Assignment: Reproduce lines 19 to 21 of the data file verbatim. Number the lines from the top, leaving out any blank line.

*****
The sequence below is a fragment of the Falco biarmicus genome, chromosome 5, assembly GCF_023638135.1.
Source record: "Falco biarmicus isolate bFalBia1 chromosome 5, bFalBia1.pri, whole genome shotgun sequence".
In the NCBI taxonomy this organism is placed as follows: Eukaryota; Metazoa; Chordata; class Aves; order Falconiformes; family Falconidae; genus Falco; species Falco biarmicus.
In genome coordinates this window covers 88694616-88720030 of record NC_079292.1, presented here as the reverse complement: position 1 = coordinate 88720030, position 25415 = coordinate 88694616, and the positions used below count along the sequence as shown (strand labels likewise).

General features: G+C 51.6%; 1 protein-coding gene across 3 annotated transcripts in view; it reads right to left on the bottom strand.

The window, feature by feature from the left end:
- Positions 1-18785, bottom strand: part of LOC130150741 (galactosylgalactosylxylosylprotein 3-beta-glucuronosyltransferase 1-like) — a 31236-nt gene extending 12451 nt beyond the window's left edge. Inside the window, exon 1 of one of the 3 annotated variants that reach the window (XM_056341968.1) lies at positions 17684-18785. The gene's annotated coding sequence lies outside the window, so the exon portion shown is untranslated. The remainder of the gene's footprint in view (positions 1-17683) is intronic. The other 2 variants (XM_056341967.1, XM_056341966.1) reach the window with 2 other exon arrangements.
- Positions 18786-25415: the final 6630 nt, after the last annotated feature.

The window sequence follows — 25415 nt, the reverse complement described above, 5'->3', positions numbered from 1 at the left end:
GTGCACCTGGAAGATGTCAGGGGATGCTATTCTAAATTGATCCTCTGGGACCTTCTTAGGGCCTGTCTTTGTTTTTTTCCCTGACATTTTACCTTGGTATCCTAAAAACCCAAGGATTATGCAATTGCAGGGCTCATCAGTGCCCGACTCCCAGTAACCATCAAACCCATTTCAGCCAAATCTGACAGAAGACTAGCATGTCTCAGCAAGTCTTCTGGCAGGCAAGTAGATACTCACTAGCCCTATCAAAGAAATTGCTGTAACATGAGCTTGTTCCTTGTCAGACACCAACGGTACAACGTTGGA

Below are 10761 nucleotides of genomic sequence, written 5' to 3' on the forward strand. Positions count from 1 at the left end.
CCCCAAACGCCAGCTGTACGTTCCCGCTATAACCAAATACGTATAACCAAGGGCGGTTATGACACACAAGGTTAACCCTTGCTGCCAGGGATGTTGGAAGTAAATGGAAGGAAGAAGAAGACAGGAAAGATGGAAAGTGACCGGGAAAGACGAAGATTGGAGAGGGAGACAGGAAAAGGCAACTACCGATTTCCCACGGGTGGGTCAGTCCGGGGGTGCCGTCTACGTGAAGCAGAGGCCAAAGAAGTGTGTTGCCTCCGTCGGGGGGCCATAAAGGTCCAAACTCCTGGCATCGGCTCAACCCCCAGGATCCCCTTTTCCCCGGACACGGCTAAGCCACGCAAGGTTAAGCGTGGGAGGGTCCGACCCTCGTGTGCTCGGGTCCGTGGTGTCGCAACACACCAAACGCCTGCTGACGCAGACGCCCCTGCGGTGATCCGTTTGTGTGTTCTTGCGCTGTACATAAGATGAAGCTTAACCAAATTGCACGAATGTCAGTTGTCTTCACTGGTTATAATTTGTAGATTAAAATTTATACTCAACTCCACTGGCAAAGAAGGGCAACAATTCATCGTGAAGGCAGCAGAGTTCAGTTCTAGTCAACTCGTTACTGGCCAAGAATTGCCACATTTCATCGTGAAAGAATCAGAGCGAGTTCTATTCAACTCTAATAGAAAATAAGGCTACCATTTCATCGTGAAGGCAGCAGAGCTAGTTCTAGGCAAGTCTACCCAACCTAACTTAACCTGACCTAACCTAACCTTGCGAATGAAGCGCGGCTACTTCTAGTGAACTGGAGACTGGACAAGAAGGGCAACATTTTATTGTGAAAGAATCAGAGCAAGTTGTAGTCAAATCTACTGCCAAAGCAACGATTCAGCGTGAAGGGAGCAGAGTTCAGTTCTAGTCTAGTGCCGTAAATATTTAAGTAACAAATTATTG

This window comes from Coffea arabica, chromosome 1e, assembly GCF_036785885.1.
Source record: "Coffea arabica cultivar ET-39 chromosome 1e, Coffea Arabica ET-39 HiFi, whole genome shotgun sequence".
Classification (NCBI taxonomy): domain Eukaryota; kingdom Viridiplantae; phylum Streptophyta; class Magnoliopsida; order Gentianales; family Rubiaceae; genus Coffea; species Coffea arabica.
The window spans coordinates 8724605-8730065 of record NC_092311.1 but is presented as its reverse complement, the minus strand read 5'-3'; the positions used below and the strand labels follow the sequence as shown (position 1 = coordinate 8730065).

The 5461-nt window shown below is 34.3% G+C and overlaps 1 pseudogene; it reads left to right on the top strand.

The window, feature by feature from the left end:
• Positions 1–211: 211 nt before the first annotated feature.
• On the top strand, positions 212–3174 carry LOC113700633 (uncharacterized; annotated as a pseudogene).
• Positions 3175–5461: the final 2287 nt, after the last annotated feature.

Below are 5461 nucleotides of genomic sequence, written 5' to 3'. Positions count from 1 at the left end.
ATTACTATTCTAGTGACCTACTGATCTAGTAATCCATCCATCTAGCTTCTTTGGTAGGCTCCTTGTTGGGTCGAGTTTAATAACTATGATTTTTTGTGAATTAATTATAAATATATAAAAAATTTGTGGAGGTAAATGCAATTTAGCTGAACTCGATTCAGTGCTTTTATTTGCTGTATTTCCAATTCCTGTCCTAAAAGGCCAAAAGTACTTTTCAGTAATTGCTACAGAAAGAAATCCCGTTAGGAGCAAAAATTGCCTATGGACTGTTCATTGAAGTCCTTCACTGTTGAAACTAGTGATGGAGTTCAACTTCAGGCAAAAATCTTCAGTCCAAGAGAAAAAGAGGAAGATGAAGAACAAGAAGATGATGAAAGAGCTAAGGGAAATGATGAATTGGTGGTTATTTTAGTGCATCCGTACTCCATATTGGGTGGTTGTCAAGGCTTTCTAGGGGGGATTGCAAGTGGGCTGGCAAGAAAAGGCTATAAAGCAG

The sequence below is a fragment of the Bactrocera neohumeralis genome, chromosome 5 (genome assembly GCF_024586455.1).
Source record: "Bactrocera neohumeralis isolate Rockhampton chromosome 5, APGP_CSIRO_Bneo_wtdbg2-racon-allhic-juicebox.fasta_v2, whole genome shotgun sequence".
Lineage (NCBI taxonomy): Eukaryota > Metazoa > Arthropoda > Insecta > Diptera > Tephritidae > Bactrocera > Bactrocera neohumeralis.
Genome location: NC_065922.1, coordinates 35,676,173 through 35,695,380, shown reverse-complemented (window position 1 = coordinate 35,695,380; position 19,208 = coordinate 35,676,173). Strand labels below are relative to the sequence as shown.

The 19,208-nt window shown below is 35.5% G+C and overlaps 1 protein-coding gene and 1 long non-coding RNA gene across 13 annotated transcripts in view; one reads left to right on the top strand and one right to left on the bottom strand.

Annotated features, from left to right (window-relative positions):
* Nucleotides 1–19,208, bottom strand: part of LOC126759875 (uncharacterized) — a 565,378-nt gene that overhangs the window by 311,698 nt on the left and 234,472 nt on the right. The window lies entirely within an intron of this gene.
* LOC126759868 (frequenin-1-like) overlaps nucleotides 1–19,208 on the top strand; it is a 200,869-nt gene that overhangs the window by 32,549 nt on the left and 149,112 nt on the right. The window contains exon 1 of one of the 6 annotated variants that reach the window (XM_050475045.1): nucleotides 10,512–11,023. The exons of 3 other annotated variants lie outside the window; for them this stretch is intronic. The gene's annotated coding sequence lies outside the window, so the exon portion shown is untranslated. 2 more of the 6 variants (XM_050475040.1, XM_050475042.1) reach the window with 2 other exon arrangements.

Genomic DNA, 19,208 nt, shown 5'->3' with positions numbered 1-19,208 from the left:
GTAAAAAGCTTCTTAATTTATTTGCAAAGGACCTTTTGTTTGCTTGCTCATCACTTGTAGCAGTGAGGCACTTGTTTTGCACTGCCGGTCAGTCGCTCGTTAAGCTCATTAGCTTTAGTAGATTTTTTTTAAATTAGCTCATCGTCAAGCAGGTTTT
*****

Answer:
• Positions 1–211: 211 nt before the first annotated feature.
• On the top strand, positions 212–3174 carry LOC113700633 (uncharacterized; annotated as a pseudogene).
• Positions 3175–5461: the final 2287 nt, after the last annotated feature.